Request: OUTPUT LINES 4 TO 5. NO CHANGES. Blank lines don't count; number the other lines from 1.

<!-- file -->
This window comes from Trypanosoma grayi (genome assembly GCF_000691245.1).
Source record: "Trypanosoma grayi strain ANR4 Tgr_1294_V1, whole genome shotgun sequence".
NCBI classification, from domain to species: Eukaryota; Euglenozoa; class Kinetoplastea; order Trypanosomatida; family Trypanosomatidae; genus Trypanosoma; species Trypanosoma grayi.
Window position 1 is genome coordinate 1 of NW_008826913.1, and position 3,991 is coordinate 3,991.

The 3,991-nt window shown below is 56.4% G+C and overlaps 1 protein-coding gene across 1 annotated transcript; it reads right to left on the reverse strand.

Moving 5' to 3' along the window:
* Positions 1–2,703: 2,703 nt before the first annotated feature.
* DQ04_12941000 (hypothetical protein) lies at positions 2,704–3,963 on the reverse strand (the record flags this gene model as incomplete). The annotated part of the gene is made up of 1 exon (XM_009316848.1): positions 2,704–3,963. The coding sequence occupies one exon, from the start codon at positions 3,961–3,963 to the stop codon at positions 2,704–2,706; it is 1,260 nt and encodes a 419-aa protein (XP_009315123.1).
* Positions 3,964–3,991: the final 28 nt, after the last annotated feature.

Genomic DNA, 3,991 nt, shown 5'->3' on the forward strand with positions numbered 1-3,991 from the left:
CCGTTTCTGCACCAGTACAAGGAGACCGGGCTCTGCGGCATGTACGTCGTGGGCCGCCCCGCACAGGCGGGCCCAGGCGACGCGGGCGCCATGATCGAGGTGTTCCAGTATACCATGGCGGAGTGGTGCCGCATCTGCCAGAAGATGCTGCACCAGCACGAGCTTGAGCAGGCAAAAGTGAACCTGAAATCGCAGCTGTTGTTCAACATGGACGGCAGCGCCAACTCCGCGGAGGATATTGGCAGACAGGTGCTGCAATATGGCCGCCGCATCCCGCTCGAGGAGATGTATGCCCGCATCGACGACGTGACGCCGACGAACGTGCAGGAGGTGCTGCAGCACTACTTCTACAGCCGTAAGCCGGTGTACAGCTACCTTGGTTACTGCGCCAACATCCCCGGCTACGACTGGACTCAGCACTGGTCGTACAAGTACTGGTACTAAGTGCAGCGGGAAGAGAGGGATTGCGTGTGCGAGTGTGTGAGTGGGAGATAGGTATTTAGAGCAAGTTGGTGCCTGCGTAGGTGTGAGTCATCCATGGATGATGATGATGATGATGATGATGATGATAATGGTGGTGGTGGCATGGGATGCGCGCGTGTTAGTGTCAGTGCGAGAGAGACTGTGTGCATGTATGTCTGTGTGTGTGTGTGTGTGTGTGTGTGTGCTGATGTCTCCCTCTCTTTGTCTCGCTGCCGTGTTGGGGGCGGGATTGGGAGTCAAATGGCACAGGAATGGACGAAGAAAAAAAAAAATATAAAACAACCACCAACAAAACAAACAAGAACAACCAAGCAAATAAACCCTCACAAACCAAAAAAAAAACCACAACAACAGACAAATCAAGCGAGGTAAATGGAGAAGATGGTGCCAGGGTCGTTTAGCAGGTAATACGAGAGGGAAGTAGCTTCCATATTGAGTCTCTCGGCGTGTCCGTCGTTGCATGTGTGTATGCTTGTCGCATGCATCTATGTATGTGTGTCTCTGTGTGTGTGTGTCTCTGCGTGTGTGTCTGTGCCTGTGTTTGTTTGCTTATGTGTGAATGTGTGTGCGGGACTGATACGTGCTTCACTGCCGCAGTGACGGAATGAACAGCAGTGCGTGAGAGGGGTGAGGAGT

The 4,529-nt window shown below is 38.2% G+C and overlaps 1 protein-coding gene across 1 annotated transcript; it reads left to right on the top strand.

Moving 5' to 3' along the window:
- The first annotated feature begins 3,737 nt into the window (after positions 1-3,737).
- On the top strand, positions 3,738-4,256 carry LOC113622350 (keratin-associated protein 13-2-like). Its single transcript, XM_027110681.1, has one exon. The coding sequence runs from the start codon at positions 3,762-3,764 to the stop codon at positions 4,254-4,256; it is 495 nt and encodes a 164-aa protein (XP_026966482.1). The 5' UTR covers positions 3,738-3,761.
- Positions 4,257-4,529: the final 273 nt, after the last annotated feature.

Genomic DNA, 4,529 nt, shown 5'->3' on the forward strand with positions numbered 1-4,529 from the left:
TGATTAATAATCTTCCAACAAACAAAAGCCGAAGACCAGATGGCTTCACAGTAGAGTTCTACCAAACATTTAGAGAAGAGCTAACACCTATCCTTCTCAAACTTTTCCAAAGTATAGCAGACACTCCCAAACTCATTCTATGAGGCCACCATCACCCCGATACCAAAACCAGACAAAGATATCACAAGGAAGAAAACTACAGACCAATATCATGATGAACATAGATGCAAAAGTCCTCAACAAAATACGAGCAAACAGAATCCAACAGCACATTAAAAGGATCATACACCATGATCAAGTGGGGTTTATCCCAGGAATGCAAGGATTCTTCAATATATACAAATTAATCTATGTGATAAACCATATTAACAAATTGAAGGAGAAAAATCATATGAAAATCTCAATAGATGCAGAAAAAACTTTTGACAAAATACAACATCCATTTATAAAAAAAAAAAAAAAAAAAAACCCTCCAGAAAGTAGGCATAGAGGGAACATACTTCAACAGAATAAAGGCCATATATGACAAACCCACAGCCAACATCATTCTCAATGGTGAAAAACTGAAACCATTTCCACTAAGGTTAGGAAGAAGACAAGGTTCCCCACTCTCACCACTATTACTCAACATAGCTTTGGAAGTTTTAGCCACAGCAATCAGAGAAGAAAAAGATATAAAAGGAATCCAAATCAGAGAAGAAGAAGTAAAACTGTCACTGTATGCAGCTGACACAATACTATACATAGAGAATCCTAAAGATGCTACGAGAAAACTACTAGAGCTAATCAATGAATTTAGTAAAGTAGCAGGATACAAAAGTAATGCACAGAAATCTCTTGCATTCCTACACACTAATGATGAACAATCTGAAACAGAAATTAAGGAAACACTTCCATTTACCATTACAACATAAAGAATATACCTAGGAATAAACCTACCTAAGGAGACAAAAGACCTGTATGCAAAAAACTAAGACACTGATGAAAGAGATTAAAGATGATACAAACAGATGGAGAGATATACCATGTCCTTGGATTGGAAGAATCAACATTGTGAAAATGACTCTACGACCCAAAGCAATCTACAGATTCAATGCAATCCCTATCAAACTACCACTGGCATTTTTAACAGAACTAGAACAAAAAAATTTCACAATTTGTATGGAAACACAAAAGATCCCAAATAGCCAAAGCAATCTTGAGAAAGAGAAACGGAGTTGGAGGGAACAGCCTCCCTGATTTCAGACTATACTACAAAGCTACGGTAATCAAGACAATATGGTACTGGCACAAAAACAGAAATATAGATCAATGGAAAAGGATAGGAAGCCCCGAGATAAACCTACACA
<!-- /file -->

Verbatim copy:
Window position 1 is genome coordinate 1 of NW_008826913.1, and position 3,991 is coordinate 3,991.

The 3,991-nt window shown below is 56.4% G+C and overlaps 1 protein-coding gene across 1 annotated transcript; it reads right to left on the reverse strand.